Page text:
Federal courts have “an independent obligation to satisfy themselves of jurisdiction if it is in doubt, ” so they may “raise sua sponte subject-matter jurisdiction concerns.” Nesbit v. Gears Unlimited, Inc., 347 F.3d 72, 76 (3d Cir. 2003) (citing Mt. Healthy City Sch. Dist. Bd. of Educ. v. Doyle, 429 U.S. 274, 278 (1977)). “The burden of establishing federal jurisdiction rests with the party asserting its existence.” Lincoln Benefit Life Co. v. AEI Life, LLC, 800 F.3d 99, 105 (3d Cir. 2015) (citing DaimlerChrysler Corp. v. Cuno, 547 U.S. 332, 342 n.3 (2006)).

         A district court has subject-matter jurisdiction to hear claims “arising under the Constitution, laws, or treaties of the United States” pursuant to 28 U.S.C. § 1331, or certain claims between citizens of different states pursuant to 28 U.S.C. § 1332. See Exxon Mobil Corp., 545 U.S. at 592-93; Cintron v. Prosper, Inc., No. 17-11530, 2018 WL 1003267, at *1 (D.N.J. Feb. 20, 2018).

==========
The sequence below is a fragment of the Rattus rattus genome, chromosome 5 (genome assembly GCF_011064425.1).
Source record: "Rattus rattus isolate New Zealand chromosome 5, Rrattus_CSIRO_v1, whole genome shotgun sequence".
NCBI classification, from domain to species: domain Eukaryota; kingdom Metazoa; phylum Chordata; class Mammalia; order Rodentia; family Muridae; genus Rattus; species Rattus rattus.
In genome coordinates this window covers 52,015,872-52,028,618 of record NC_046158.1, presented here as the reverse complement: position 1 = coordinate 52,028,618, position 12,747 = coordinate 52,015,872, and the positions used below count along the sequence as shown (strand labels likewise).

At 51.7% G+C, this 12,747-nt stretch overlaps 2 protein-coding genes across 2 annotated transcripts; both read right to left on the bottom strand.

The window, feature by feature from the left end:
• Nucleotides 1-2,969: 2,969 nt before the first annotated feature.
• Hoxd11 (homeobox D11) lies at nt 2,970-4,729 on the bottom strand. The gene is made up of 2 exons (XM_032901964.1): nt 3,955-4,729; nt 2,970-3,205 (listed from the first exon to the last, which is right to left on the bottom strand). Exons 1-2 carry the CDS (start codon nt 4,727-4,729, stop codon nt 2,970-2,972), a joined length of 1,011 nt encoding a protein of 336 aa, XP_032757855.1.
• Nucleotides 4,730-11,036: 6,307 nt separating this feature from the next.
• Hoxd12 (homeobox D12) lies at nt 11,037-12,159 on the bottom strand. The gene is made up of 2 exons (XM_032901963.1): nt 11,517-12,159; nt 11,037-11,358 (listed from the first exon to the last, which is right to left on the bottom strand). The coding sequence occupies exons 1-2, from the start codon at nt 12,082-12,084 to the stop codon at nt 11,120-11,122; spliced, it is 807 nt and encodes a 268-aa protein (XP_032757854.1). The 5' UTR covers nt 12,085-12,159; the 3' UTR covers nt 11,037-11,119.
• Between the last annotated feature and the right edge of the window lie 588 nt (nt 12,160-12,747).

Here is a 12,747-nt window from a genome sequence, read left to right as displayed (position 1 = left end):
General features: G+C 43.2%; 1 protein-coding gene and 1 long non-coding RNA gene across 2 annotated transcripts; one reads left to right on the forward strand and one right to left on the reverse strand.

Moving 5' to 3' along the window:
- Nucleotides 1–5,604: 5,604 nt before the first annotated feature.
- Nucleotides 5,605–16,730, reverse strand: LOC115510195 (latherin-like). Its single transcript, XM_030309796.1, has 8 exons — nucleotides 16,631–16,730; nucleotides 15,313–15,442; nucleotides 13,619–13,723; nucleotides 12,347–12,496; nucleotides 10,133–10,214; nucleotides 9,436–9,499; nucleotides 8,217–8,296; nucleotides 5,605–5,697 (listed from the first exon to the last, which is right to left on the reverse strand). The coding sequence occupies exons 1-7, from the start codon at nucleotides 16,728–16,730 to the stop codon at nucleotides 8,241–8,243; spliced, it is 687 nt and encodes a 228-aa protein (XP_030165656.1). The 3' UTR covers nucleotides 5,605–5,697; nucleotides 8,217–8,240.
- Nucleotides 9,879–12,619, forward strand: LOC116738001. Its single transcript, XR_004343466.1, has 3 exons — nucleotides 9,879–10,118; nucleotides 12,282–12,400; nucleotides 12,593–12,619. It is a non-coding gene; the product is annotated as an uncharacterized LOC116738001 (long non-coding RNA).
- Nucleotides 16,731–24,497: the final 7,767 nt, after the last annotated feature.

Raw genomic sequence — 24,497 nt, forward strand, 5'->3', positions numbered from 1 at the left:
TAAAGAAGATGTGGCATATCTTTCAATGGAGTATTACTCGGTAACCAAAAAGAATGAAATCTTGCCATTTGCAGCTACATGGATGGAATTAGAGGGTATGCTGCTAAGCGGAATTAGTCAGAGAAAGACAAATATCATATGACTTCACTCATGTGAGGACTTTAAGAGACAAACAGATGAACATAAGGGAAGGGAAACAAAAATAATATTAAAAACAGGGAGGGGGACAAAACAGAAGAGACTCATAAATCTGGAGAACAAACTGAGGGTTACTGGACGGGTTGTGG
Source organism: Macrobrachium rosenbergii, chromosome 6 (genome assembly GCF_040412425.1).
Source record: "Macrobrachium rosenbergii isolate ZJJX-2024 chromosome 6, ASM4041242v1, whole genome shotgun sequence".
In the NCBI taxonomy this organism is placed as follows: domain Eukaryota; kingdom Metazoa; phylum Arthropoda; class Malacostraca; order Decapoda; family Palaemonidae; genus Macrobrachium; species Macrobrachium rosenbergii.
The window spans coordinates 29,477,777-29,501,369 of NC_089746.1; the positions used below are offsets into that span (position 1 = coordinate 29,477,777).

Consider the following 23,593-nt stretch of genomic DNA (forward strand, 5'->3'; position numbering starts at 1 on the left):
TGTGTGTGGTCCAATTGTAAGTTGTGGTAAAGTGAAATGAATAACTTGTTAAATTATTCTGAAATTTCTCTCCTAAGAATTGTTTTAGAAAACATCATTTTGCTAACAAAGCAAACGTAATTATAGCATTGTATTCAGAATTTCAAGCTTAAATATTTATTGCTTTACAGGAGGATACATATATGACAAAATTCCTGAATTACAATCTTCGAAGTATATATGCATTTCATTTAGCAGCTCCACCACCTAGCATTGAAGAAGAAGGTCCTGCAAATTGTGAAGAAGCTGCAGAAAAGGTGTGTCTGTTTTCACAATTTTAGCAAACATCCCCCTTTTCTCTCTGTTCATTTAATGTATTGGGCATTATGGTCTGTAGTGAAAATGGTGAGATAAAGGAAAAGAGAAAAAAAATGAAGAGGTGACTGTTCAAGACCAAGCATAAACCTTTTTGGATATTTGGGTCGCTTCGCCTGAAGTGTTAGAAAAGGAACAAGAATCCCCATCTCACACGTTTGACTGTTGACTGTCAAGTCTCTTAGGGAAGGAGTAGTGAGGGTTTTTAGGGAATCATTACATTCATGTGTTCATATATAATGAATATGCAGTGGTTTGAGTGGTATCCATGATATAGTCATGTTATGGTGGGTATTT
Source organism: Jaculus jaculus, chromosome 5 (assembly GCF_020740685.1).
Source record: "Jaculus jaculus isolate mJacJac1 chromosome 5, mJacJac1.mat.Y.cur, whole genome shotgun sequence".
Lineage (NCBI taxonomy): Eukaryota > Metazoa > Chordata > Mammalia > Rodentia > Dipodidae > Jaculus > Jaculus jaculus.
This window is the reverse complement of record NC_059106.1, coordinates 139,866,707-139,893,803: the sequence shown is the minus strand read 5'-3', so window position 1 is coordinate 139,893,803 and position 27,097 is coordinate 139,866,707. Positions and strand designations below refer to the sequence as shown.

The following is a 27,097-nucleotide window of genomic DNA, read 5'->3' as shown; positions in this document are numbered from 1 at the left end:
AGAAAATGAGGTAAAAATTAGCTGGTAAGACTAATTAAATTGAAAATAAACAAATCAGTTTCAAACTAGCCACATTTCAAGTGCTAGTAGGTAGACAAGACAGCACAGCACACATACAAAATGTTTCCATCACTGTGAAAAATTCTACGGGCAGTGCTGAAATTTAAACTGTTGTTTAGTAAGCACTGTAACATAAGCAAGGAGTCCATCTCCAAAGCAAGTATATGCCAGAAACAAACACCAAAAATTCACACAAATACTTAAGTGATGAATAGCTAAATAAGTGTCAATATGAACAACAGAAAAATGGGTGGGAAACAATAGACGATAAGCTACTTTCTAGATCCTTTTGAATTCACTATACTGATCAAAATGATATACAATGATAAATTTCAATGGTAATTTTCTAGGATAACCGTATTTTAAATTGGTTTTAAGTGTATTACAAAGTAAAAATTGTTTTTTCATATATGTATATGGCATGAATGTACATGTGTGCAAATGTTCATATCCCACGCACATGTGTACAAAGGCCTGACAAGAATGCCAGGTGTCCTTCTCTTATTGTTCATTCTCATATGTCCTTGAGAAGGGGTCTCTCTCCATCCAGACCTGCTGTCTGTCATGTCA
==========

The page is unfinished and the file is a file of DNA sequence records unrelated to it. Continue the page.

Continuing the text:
Analysis.

Here, Plaintiff's Complaint asserts federal-question jurisdiction under 28 U.S.C. § 1331. (See D.E. No. 1 at 2). As the basis for federal-question jurisdiction, Plaintiff points to “Amendment to the U.S. Constitution, Article VII, ” his “right to a trial by jury, ” and “rules of common law.” (Id.). Plaintiff's allegations, however, do not raise a federal question. Rather, Plaintiff appears to allege a medical-malpractice claim against his former doctor. (See generally id.). And Plaintiff's supplemental submission also fails to provide any basis for federal-question jurisdiction. (See D.E. No. 18). At most, Plaintiff's supplemental submission attempts to add an “assault” claim, which again does not raise a federal question. So, the Court finds that Plaintiff has failed to meet his burden of establishing federal-question jurisdiction under § 1331.